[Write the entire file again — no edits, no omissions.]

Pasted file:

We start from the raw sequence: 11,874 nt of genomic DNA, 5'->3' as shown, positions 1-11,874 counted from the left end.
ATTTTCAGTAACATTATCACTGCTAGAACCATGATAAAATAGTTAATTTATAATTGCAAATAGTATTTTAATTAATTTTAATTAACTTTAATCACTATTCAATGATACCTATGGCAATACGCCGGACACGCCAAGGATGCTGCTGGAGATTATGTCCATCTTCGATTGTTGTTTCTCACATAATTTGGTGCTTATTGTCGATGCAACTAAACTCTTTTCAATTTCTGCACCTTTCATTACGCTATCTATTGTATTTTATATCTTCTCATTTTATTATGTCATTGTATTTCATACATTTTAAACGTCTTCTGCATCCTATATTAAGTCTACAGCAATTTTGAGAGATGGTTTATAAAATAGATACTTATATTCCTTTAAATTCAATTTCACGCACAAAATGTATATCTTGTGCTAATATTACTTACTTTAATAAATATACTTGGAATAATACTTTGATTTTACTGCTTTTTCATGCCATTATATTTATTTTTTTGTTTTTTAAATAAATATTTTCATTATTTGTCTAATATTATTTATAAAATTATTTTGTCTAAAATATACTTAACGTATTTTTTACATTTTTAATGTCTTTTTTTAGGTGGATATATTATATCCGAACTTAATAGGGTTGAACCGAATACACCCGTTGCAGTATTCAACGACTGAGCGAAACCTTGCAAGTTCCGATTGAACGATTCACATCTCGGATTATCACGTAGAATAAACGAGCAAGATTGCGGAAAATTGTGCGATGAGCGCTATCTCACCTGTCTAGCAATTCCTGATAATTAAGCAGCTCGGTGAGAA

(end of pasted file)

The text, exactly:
We start from the raw sequence: 11,874 nt of genomic DNA, 5'->3' as shown, positions 1-11,874 counted from the left end.
ATTTTCAGTAACATTATCACTGCTAGAACCATGATAAAATAGTTAATTTATAATTGCAAATAGTATTTTAATTAATTTTAATTAACTTTAATCACTATTCAATGATACCTATGGCAATACGCCGGACACGCCAAGGATGCTGCTGGAGATTATGTCCATCTTCGATTGTTGTTTCTCACATAATTTGGTGCTTATTGTCGATGCAACTAAACTCTTTTCAATTTCTGCACCTTTCATTACGCTATCTATTGTATTTTATATCTTCTCATTTTATTATGTCATTGTATTTCATACATTTTAAACGTCTTCTGCATCCTATATTAAGTCTACAGCAATTTTGAGAGATGGTTTATAAAATAGATACTTATATTCCTTTAAATTCAATTTCACGCACAAAATGTATATCTTGTGCTAATATTACTTACTTTAATAAATATACTTGGAATAATACTTTGATTTTACTGCTTTTTCATGCCATTATATTTATTTTTTTGTTTTTTAAATAAATATTTTCATTATTTGTCTAATATTATTTATAAAATTATTTTGTCTAAAATATACTTAACGTATTTTTTACATTTTTAATGTCTTTTTTTAGGTGGATATATTATATCCGAACTTAATAGGGTTGAACCGAATACACCCGTTGCAGTATTCAACGACTGAGCGAAACCTTGCAAGTTCCGATTGAACGATTCACATCTCGGATTATCACGTAGAATAAACGAGCAAGATTGCGGAAAATTGTGCGATGAGCGCTATCTCACCTGTCTAGCAATTCCTGATAATTAAGCAGCTCGGTGAGAA